Hosts are not paid by commission - that would encourage hard sells rather than the "backyard fence" approach the company prefers - but they do get quarterly bonuses based on how the company is doing, Comstock said. They are evaluated on the quality of their preparation and on-camera presentation.
"I think that people that really are good at this, more people tend to want to watch them," Comstock said. "They have a stickiness."
Bennett, who got out of TV news because the hours made it hard to see her young daughter, has found her newbie schedule - several graveyard shifts in a row followed by a day in the office - easier than expected and the job itself much harder.
Dressed in the pink cowl-neck sweater she would sell in her second hour, Bennett started her shift that morning by poring over the 6-by-9-inch blue cards on each product that she would carry onto the sets.
She takes her few minutes of TV time with each item seriously. Dozens of QVC employees have helped prepare for those moments, choosing the products, figuring out what will be on the show, taking the product pictures, arranging the sets. "I can't just skate in here," Bennett said, "and say, 'Oh, these are pretty [gold] hoops.' "
The blue cards have only a few lines of information, but they help her position the product and tell customers about sizes, colors and price.
Then she raced off to look at the products and talk with vendor representatives who would be on the show with her. Her job was to think about what a shopper would want to know - Can I use that cleaner on my antiques? Is the scent from those reed diffusers too strong? - and who would like a particular item.
She does not always like what she sells, but she can always think of someone who would like the color or appreciate the details. "If you pretend that you love everything, people are going to know that's not true," she said. "Nobody loves everything."
On this morning, she examined a pastel sweater set from Modern Soul, a QVC knitwear line, that she would sell at 5 a.m. She wouldn't say she would wear it - she wouldn't - but she can comment on how soft it is. "That's going to look great on somebody with blond hair and blue eyes," she said.
Bennett raced from set to set to check out jar openers, an emergency radio, pear-scented candles, heart-shaped boxes, and odor neutralizer that she would sell later. Bennett squeezed in having her makeup done and doing a 3 a.m. promo for a set of greeting cards designed by Valerie Parr Hill that she would sell at the end of her shift.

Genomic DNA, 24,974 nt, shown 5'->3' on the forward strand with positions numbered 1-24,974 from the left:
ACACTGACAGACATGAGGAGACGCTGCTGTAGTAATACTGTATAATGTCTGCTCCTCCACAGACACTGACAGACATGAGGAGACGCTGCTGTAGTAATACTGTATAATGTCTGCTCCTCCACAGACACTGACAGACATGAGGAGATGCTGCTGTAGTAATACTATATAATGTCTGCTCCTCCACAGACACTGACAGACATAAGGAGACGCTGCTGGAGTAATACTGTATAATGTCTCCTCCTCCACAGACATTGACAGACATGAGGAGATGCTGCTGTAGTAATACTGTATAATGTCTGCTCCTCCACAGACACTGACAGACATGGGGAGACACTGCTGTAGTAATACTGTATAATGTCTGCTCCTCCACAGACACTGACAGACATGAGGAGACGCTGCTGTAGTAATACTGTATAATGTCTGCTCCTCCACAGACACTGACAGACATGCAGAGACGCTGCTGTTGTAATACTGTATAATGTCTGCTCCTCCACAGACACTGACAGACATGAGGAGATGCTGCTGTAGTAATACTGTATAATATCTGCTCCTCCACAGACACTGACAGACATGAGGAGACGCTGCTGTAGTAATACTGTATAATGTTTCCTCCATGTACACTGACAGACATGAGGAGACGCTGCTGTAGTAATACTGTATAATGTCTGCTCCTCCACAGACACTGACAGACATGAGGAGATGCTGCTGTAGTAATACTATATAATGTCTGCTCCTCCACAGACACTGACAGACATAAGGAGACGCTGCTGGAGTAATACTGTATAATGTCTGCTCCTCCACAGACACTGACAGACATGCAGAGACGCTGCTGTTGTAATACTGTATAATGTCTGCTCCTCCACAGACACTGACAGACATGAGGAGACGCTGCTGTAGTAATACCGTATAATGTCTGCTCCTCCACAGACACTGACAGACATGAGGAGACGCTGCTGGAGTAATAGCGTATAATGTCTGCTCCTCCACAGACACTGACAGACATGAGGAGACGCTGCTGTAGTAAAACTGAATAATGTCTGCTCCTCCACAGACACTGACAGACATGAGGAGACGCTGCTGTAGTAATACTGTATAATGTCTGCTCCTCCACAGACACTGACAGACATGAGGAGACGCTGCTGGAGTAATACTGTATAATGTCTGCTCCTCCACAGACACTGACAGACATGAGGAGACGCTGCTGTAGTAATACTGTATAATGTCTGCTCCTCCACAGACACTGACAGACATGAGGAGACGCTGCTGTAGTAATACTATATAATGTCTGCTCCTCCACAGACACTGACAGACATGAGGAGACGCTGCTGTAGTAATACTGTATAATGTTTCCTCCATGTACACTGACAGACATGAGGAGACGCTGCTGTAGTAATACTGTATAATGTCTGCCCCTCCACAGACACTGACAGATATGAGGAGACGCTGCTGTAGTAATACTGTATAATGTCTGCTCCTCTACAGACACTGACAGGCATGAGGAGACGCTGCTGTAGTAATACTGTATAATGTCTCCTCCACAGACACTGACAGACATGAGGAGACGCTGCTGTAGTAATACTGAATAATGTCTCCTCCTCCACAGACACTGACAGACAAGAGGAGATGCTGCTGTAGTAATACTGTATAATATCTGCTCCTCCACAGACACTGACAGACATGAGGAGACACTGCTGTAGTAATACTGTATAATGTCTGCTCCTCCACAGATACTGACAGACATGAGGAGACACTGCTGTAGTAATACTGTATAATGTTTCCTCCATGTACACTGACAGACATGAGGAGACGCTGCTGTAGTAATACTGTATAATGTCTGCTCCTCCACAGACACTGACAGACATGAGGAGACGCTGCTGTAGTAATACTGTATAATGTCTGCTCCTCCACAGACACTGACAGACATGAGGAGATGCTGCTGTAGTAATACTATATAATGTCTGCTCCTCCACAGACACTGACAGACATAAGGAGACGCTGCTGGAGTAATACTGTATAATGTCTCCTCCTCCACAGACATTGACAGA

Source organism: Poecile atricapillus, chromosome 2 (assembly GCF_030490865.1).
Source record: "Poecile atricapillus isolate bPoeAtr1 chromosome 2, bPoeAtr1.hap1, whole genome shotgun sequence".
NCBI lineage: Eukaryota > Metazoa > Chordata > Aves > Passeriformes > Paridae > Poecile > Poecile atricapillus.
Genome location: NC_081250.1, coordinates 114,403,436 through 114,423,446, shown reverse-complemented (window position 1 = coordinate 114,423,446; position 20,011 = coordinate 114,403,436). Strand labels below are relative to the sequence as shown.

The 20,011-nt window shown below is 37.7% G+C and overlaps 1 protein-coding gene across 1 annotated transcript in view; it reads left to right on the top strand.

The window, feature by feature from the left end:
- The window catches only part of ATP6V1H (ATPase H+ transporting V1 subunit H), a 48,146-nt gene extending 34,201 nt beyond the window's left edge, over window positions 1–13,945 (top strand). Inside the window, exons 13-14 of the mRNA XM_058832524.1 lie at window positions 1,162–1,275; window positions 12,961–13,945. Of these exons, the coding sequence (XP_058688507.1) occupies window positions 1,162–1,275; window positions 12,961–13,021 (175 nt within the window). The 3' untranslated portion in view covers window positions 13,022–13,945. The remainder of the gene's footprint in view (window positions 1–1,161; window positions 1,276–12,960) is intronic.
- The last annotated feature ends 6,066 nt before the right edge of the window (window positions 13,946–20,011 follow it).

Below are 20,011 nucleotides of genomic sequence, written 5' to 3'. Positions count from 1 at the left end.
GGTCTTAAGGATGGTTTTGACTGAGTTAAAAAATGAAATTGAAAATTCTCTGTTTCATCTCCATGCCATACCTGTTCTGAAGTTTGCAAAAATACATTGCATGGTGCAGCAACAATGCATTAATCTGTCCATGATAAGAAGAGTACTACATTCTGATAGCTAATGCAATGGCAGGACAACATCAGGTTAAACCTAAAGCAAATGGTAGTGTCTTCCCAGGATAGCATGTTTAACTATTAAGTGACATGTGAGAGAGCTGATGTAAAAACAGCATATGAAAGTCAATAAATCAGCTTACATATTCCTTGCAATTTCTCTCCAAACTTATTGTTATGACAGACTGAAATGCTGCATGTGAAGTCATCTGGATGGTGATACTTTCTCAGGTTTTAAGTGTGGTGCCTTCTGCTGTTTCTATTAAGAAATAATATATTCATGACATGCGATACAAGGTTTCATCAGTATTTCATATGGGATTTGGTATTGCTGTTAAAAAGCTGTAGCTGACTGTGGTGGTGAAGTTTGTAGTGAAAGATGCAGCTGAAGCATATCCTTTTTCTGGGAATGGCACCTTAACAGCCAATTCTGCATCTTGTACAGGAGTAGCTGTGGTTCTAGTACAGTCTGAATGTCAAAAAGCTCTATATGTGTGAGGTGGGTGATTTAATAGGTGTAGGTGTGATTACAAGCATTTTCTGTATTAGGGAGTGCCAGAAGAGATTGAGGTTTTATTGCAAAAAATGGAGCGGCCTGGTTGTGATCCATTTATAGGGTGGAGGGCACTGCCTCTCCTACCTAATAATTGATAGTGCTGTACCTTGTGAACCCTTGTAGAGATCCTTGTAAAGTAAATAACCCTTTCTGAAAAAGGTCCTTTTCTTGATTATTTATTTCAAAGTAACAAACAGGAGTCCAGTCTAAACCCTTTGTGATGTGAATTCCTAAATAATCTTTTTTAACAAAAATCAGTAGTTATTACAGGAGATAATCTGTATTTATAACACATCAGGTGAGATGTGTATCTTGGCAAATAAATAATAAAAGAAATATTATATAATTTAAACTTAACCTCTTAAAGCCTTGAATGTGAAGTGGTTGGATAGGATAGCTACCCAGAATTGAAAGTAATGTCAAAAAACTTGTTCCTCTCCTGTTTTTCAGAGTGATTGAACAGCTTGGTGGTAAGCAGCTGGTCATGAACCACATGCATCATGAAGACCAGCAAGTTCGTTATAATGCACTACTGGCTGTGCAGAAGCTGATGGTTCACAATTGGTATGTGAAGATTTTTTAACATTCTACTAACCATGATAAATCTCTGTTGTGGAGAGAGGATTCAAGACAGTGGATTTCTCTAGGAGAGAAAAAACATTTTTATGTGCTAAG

"The thing that's amazing to me is that it's a job with zero downtime," Bennett said as she grabbed a glass of water minutes before the start of the "Problem Solvers" show.
Then she was standing in front of jars of scented oil and the producer's voice in her ear was saying, "Here we go. Camera 3."
"Well, good morning," Bennett said with just the right amount of cheer. "I'm Sandra Bennett, and, boy, are we going to be solving problems this morning."
From there, she was on her feet in rapt conversation for three hours. She finished with the card set, a feminine collection with unusual details such as little wire hangers and buttons.
"Oh, they have feathered tails," Bennett said to Parr Hill as she pointed at a card with a rooster on it. "It's hard to see. I don't think the camera's doing this little guy justice."
By the time Bennett said, "Next, don't go away, because it is Pat and Dave with the morning show," 1,700 of the card sets had been ordered.
The next day, Bennett was back in the office at 1 p.m. for her biweekly evaluation with Comstock and Sue Schick, director of TV sales. It is a meeting she views with some trepidation. "This job means a lot to me, so I want to do well," she said.
She was much harder on herself than they were, noticing a missed opportunity to emphasize the price of the emergency radio.
Schick also suggested a richer description of the diffusers' fragrances. Comstock thought the crank charger on the radio deserved more emphasis.
"I think you're doing a good job," Comstock concluded. "I really do."